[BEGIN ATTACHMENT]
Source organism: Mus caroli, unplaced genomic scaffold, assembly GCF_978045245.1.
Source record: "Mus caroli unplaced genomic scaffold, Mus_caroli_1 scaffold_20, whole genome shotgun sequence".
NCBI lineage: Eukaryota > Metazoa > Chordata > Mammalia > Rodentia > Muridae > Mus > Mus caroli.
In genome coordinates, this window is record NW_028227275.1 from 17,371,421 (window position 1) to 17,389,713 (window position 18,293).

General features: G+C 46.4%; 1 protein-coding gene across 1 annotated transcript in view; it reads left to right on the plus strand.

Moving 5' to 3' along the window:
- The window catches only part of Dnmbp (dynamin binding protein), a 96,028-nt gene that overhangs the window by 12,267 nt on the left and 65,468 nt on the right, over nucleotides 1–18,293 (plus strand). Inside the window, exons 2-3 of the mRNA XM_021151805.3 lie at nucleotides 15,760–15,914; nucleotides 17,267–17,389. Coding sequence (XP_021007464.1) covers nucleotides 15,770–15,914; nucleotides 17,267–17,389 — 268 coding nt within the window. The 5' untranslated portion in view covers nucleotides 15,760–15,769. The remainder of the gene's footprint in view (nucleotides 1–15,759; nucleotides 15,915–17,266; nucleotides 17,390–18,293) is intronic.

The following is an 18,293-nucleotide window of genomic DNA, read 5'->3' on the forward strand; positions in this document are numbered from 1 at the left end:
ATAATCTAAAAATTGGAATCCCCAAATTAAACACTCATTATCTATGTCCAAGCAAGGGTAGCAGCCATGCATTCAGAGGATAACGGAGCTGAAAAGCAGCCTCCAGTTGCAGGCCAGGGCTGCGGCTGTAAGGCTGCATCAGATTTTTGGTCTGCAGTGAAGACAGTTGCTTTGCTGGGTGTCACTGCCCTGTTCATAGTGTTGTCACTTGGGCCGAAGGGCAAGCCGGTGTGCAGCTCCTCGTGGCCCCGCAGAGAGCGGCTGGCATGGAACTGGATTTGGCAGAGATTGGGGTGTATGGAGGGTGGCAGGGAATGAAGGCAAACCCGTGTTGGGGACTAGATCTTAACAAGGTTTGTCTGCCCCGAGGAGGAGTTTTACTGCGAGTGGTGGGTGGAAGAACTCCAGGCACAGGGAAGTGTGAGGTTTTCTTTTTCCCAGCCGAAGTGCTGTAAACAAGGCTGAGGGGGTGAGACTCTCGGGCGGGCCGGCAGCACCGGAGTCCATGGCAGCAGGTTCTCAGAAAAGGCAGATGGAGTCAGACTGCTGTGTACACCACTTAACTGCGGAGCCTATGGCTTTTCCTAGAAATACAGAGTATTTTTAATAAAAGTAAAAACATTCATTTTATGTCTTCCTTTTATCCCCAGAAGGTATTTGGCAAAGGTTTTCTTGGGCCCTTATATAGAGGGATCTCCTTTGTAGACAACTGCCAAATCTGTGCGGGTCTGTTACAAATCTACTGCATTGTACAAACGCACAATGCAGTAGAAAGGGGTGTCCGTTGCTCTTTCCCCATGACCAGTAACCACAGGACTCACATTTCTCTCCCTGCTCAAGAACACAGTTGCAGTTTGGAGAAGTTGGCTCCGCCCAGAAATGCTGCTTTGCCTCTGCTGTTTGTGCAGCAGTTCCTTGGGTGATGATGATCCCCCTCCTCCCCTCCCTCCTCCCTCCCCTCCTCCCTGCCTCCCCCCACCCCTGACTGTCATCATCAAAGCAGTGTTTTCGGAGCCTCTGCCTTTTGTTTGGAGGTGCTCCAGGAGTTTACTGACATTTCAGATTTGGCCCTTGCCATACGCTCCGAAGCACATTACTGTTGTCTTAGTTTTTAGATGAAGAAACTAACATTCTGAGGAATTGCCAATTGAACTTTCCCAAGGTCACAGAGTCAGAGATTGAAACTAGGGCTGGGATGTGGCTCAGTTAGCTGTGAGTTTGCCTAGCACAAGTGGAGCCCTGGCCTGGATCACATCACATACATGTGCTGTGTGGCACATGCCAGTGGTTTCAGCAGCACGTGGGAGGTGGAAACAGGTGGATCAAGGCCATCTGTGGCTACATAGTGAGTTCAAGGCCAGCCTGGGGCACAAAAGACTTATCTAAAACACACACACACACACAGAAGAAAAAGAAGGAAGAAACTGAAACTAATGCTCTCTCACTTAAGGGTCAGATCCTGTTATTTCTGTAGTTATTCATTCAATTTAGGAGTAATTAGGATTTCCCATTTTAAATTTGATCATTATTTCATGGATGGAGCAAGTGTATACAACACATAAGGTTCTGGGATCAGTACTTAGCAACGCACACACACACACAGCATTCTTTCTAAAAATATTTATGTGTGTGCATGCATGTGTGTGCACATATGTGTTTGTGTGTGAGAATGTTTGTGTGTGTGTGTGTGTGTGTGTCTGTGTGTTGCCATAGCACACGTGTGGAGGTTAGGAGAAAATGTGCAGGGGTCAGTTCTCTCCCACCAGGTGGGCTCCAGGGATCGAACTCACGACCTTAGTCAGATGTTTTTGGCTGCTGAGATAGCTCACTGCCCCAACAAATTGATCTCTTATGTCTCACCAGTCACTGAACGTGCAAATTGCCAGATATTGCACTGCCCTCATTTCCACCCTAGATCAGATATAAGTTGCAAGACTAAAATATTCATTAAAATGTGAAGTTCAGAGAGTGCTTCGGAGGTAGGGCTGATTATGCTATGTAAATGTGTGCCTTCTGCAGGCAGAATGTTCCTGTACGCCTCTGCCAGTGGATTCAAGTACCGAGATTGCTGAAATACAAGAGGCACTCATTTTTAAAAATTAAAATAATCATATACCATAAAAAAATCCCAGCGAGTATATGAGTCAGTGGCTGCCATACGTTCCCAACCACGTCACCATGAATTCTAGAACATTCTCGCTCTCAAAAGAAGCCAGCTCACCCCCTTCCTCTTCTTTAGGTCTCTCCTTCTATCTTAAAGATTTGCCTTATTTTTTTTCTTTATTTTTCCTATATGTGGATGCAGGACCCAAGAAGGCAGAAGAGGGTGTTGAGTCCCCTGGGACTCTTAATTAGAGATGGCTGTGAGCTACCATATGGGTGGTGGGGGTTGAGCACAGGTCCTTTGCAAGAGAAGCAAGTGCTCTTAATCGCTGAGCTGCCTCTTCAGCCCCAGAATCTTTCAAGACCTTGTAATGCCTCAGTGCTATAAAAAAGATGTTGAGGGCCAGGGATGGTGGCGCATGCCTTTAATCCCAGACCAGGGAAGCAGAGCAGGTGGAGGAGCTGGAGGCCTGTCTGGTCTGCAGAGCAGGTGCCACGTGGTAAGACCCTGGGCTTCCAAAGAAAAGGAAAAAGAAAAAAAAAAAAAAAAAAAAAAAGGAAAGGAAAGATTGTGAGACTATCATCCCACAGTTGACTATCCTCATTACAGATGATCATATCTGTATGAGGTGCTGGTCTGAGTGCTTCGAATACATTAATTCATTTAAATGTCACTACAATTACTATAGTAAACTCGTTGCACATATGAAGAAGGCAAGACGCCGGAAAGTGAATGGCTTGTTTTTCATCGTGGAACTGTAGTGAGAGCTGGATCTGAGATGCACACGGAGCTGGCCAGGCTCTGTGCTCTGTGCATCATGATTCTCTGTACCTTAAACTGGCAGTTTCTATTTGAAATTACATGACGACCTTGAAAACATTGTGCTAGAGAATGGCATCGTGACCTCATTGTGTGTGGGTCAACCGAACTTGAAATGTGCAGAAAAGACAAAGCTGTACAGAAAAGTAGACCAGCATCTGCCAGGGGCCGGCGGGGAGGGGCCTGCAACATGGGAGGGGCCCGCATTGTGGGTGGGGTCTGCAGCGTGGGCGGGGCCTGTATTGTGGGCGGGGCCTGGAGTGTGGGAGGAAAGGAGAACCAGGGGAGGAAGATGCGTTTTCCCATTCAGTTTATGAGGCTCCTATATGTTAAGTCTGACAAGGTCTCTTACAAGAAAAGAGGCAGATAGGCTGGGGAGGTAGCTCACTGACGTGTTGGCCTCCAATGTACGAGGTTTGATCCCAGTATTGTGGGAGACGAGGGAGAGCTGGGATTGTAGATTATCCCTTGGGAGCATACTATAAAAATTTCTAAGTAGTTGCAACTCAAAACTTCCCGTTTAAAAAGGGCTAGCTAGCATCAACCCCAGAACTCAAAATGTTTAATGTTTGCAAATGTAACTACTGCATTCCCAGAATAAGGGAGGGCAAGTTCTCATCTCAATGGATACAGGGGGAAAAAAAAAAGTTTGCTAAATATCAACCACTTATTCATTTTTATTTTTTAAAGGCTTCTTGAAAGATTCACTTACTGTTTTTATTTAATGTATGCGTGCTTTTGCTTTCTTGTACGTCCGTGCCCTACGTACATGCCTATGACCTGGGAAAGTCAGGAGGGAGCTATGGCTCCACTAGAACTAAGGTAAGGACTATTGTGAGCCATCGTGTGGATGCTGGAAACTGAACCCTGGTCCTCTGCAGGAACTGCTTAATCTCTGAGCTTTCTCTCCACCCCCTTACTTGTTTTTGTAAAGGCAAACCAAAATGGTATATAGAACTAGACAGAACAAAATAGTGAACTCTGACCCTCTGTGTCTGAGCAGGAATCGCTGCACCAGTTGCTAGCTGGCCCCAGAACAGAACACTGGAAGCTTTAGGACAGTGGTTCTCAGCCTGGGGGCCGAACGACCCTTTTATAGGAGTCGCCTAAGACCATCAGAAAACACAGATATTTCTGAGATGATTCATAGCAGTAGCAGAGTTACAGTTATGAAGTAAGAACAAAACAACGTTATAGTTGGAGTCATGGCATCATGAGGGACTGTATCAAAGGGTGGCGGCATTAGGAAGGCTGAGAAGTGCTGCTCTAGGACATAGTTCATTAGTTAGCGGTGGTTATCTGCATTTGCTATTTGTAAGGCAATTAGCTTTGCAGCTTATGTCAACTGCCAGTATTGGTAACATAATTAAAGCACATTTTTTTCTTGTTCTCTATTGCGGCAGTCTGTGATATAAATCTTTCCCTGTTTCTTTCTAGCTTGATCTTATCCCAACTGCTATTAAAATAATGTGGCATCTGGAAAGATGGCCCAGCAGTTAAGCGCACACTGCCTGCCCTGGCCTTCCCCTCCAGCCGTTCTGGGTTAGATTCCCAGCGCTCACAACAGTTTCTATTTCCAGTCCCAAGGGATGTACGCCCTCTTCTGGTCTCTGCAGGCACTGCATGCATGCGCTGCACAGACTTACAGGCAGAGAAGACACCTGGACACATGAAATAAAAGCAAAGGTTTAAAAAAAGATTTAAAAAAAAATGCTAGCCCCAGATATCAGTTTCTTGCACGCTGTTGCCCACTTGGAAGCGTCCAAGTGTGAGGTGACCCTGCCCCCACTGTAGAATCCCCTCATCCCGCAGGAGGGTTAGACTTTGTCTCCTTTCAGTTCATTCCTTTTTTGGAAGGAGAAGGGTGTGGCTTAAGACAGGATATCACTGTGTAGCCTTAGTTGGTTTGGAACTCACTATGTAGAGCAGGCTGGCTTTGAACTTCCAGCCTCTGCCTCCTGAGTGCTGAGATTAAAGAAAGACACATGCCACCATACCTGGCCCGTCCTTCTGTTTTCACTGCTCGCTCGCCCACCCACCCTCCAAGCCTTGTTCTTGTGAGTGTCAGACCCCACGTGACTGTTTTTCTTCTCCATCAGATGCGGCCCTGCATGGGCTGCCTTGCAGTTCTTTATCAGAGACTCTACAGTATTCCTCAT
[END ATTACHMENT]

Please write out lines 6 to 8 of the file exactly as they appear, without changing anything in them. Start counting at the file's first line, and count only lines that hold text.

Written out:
Moving 5' to 3' along the window:
- The window catches only part of Dnmbp (dynamin binding protein), a 96,028-nt gene that overhangs the window by 12,267 nt on the left and 65,468 nt on the right, over nucleotides 1–18,293 (plus strand). Inside the window, exons 2-3 of the mRNA XM_021151805.3 lie at nucleotides 15,760–15,914; nucleotides 17,267–17,389. Coding sequence (XP_021007464.1) covers nucleotides 15,770–15,914; nucleotides 17,267–17,389 — 268 coding nt within the window. The 5' untranslated portion in view covers nucleotides 15,760–15,769. The remainder of the gene's footprint in view (nucleotides 1–15,759; nucleotides 15,915–17,266; nucleotides 17,390–18,293) is intronic.

The following is an 18,293-nucleotide window of genomic DNA, read 5'->3' on the forward strand; positions in this document are numbered from 1 at the left end: